September 4th, 2016
Empathy overreaches when we can’t know and we can’t judge wrap themselves around each other so tightly that they become indistinguishable
(written by lawrence krubner, however indented passages are often quotes). You can contact lawrence at: email@example.com
Here’s an example of guilt I have felt over earning a living: Back in May, I asked one of Gawker’s writers, Jordan Sargent, to write up a blog post as word spread that the music writer Sasha Frere-Jones had resigned from his job as a pop critic at the Los Angeles Times. I felt some self-reproach doing so, even though it was Frere-Jones who did the Bad Thing, and not me.
The Bad Thing was that he offered to cover some band at Coachella if the artist gave him a ride there, in a breach of basic journalistic ethics. He also tried to expense a $5,000 tab at a strip club, which isn’t so much an ethical lapse as an optical one. Neither of these things had any life-or-death stakes, but the whole episode was what we call in the old internet business, “a bad look.” That Frere-Jones took a pleasant gig for granted at a time when many writers can’t make a living brought about the customary hand-wringing as editors g-chatted and slacked each other in a frenzy: Can you imagine a woman of color ever doing this and expecting to get away with it? What could be more male than this? And did you hear he said he was writing a profile of a rapper when he went to the strip club? What is he implying about rappers? About black people? Does anyone know what strip club it was? Could he really not get a ride to Coachella? What a fucking mess.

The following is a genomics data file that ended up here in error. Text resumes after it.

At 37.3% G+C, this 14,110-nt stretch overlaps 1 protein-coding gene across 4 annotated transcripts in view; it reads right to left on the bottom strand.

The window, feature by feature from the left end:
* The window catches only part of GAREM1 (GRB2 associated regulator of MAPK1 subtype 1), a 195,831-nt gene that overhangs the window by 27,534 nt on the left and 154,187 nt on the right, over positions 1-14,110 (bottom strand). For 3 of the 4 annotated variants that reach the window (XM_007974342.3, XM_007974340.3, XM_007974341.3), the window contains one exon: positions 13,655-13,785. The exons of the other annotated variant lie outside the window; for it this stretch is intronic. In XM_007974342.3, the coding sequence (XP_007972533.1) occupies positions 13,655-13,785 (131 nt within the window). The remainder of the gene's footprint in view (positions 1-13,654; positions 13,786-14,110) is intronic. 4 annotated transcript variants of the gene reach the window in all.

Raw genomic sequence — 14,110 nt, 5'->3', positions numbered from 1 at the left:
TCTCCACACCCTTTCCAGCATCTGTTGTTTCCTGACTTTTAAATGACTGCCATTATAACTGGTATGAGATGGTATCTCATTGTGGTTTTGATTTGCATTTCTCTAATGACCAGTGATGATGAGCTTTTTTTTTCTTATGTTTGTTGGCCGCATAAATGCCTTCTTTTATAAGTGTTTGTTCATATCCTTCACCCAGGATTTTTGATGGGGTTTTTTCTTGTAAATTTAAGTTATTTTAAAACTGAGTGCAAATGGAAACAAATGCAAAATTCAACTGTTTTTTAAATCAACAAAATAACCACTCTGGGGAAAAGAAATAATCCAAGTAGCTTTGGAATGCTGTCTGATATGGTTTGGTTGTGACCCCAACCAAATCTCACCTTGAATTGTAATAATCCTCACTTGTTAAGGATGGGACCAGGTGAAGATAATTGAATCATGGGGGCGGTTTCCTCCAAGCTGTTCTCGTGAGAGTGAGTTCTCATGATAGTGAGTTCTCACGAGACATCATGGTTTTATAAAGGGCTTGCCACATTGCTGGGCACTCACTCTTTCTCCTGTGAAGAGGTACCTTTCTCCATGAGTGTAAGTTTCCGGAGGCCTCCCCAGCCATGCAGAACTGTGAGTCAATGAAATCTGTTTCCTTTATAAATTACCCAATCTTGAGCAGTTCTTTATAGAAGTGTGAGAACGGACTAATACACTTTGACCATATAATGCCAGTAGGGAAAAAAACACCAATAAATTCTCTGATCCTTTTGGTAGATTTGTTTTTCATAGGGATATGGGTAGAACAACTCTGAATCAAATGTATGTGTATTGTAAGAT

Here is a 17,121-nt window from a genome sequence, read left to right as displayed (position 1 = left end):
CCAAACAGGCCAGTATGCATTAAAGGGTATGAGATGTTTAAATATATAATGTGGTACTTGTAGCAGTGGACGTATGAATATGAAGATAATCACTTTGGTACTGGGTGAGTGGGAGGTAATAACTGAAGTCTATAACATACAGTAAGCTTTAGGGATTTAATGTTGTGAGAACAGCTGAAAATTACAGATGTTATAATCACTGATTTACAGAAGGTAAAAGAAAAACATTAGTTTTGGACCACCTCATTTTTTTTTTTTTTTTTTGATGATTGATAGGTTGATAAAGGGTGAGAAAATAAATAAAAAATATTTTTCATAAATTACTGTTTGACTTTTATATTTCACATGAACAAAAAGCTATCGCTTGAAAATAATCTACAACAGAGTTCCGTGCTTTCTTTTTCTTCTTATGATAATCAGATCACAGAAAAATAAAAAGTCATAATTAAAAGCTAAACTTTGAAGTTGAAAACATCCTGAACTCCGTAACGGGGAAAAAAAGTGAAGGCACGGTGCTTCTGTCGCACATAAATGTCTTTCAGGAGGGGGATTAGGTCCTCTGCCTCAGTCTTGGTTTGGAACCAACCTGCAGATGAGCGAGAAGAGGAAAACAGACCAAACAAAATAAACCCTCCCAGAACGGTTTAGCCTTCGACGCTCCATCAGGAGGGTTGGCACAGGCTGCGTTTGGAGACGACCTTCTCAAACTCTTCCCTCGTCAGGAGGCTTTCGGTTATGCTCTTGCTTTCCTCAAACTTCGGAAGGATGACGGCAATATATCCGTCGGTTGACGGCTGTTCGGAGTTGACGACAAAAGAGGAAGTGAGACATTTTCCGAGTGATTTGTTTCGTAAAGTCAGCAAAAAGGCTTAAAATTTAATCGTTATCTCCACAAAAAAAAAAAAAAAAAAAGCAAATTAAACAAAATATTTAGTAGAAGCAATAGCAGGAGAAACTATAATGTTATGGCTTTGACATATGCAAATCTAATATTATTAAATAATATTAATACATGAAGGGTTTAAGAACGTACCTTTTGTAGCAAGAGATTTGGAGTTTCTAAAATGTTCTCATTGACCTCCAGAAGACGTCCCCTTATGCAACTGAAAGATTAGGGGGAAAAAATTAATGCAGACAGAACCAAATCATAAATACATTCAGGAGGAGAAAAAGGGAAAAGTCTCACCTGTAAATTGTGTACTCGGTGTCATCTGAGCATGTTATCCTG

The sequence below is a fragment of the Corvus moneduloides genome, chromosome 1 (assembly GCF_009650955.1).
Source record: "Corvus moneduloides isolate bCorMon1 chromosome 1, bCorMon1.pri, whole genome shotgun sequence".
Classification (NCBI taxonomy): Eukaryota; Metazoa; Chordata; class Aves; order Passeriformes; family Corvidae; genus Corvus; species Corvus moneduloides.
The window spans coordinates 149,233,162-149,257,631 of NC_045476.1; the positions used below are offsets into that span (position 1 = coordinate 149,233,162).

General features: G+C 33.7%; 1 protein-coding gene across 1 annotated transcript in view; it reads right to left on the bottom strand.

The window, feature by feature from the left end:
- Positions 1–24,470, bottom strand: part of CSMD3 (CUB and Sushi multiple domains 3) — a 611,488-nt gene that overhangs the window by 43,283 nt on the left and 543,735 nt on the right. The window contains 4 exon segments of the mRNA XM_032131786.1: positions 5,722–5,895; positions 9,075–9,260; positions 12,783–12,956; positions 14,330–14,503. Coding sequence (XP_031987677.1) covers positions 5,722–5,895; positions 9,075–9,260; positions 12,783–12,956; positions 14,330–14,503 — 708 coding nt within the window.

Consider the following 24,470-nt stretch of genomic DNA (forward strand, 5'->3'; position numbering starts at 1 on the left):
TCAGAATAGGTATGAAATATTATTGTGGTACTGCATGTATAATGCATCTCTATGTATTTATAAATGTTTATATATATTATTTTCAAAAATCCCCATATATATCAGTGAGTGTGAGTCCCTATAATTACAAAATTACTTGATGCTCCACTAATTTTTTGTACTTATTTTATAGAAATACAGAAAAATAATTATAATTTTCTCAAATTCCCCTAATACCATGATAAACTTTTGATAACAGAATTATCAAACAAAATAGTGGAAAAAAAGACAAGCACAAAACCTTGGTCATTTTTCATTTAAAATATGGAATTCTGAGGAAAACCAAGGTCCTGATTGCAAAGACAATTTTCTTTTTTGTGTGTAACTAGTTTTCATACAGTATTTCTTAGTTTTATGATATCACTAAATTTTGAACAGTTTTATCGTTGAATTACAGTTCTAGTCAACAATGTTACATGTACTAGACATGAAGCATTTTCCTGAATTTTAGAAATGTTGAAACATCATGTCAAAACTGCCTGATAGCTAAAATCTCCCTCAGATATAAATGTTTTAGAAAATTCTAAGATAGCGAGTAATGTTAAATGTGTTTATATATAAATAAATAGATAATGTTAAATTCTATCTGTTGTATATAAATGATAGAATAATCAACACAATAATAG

My kindest, most generous and gentle friend, an editor whose empathic abilities dwarf mine and probably yours, expressed regret to me that all this was all happening so publicly. In Frere-Jones’ actions, my friend saw a man not waving but drowning. She couldn’t answer for what was going through his mind when he ran up that tab or tried to get that ride, and so couldn’t bring herself to wag her finger at him for it. But the problem with her generosity of spirit is that it is the sweeter, prettier cousin of a blind eye. Empathy overreaches when we can’t know and we can’t judge wrap themselves around each other so tightly that they become indistinguishable. My friend’s impulse was the opposite of schadenfreude, so potent that it gagged her. I get it, and have trouble disagreeing with her fully because I sometimes have that impulse, too.
…I doubt I am the only editor working in America who has paused over her keyboard to ask, Was what he did really so bad? What if he has kids who will read this? Though I suppose no professional would ever admit to hesitation this pathological and weird. Perhaps all this makes me dispositionally unsuited to journalism, which doesn’t so much valorize exposition of wrongdoing as consider it the job’s central mission. Or maybe I am a woman journalist who grew up in a world that has coached me to feel bad for the men whose misdeeds I point out.